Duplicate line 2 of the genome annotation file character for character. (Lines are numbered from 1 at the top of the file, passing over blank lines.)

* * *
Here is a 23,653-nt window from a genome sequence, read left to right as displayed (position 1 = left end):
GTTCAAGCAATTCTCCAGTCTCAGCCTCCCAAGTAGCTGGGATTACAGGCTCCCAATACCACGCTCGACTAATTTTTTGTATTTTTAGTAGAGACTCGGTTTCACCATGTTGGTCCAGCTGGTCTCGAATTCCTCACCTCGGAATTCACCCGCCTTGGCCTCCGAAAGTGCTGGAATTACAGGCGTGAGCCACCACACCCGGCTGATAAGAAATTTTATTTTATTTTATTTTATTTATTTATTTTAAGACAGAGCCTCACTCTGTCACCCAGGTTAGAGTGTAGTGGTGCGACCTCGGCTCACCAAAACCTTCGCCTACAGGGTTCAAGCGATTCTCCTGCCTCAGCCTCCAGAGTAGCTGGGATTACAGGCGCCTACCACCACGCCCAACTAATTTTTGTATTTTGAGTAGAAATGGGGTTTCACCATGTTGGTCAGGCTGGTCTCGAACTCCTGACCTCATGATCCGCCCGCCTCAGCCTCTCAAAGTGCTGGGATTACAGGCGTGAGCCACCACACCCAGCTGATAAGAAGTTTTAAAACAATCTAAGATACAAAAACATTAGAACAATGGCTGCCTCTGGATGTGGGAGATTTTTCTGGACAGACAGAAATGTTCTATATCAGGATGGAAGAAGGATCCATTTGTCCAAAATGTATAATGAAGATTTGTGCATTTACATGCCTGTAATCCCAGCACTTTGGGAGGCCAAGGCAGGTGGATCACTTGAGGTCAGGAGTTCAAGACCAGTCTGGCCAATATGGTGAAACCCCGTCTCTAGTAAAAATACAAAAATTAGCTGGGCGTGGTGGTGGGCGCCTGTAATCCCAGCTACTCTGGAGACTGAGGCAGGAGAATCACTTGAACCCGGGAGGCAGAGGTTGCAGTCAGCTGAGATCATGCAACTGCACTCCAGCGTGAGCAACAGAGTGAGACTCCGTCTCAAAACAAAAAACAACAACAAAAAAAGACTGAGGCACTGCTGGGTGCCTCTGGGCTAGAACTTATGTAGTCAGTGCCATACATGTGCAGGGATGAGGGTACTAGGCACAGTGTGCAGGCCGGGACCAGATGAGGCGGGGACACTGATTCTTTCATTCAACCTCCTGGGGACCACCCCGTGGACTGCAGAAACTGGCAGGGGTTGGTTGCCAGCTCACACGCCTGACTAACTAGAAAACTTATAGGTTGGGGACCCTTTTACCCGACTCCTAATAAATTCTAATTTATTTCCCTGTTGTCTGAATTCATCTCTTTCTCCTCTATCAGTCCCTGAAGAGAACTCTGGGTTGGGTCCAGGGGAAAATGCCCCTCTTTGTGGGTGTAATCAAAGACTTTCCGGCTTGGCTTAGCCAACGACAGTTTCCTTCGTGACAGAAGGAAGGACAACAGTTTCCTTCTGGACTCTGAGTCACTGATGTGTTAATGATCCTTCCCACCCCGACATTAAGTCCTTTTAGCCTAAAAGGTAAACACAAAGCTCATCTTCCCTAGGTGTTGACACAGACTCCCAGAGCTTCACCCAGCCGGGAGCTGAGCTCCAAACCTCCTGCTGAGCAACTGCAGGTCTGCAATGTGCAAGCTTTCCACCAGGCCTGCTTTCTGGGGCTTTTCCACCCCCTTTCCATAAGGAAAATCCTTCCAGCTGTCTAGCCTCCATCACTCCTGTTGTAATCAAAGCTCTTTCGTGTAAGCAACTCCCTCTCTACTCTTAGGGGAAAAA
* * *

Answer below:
GTTCAAGCAATTCTCCAGTCTCAGCCTCCCAAGTAGCTGGGATTACAGGCTCCCAATACCACGCTCGACTAATTTTTTGTATTTTTAGTAGAGACTCGGTTTCACCATGTTGGTCCAGCTGGTCTCGAATTCCTCACCTCGGAATTCACCCGCCTTGGCCTCCGAAAGTGCTGGAATTACAGGCGTGAGCCACCACACCCGGCTGATAAGAAATTTTATTTTATTTTATTTTATTTATTTATTTTAAGACAGAGCCTCACTCTGTCACCCAGGTTAGAGTGTAGTGGTGCGACCTCGGCTCACCAAAACCTTCGCCTACAGGGTTCAAGCGATTCTCCTGCCTCAGCCTCCAGAGTAGCTGGGATTACAGGCGCCTACCACCACGCCCAACTAATTTTTGTATTTTGAGTAGAAATGGGGTTTCACCATGTTGGTCAGGCTGGTCTCGAACTCCTGACCTCATGATCCGCCCGCCTCAGCCTCTCAAAGTGCTGGGATTACAGGCGTGAGCCACCACACCCAGCTGATAAGAAGTTTTAAAACAATCTAAGATACAAAAACATTAGAACAATGGCTGCCTCTGGATGTGGGAGATTTTTCTGGACAGACAGAAATGTTCTATATCAGGATGGAAGAAGGATCCATTTGTCCAAAATGTATAATGAAGATTTGTGCATTTACATGCCTGTAATCCCAGCACTTTGGGAGGCCAAGGCAGGTGGATCACTTGAGGTCAGGAGTTCAAGACCAGTCTGGCCAATATGGTGAAACCCCGTCTCTAGTAAAAATACAAAAATTAGCTGGGCGTGGTGGTGGGCGCCTGTAATCCCAGCTACTCTGGAGACTGAGGCAGGAGAATCACTTGAACCCGGGAGGCAGAGGTTGCAGTCAGCTGAGATCATGCAACTGCACTCCAGCGTGAGCAACAGAGTGAGACTCCGTCTCAAAACAAAAAACAACAACAAAAAAAGACTGAGGCACTGCTGGGTGCCTCTGGGCTAGAACTTATGTAGTCAGTGCCATACATGTGCAGGGATGAGGGTACTAGGCACAGTGTGCAGGCCGGGACCAGATGAGGCGGGGACACTGATTCTTTCATTCAACCTCCTGGGGACCACCCCGTGGACTGCAGAAACTGGCAGGGGTTGGTTGCCAGCTCACACGCCTGACTAACTAGAAAACTTATAGGTTGGGGACCCTTTTACCCGACTCCTAATAAATTCTAATTTATTTCCCTGTTGTCTGAATTCATCTCTTTCTCCTCTATCAGTCCCTGAAGAGAACTCTGGGTTGGGTCCAGGGGAAAATGCCCCTCTTTGTGGGTGTAATCAAAGACTTTCCGGCTTGGCTTAGCCAACGACAGTTTCCTTCGTGACAGAAGGAAGGACAACAGTTTCCTTCTGGACTCTGAGTCACTGATGTGTTAATGATCCTTCCCACCCCGACATTAAGTCCTTTTAGCCTAAAAGGTAAACACAAAGCTCATCTTCCCTAGGTGTTGACACAGACTCCCAGAGCTTCACCCAGCCGGGAGCTGAGCTCCAAACCTCCTGCTGAGCAACTGCAGGTCTGCAATGTGCAAGCTTTCCACCAGGCCTGCTTTCTGGGGCTTTTCCACCCCCTTTCCATAAGGAAAATCCTTCCAGCTGTCTAGCCTCCATCACTCCTGTTGTAATCAAAGCTCTTTCGTGTAAGCAACTCCCTCTCTACTCTTAGGGGAAAAA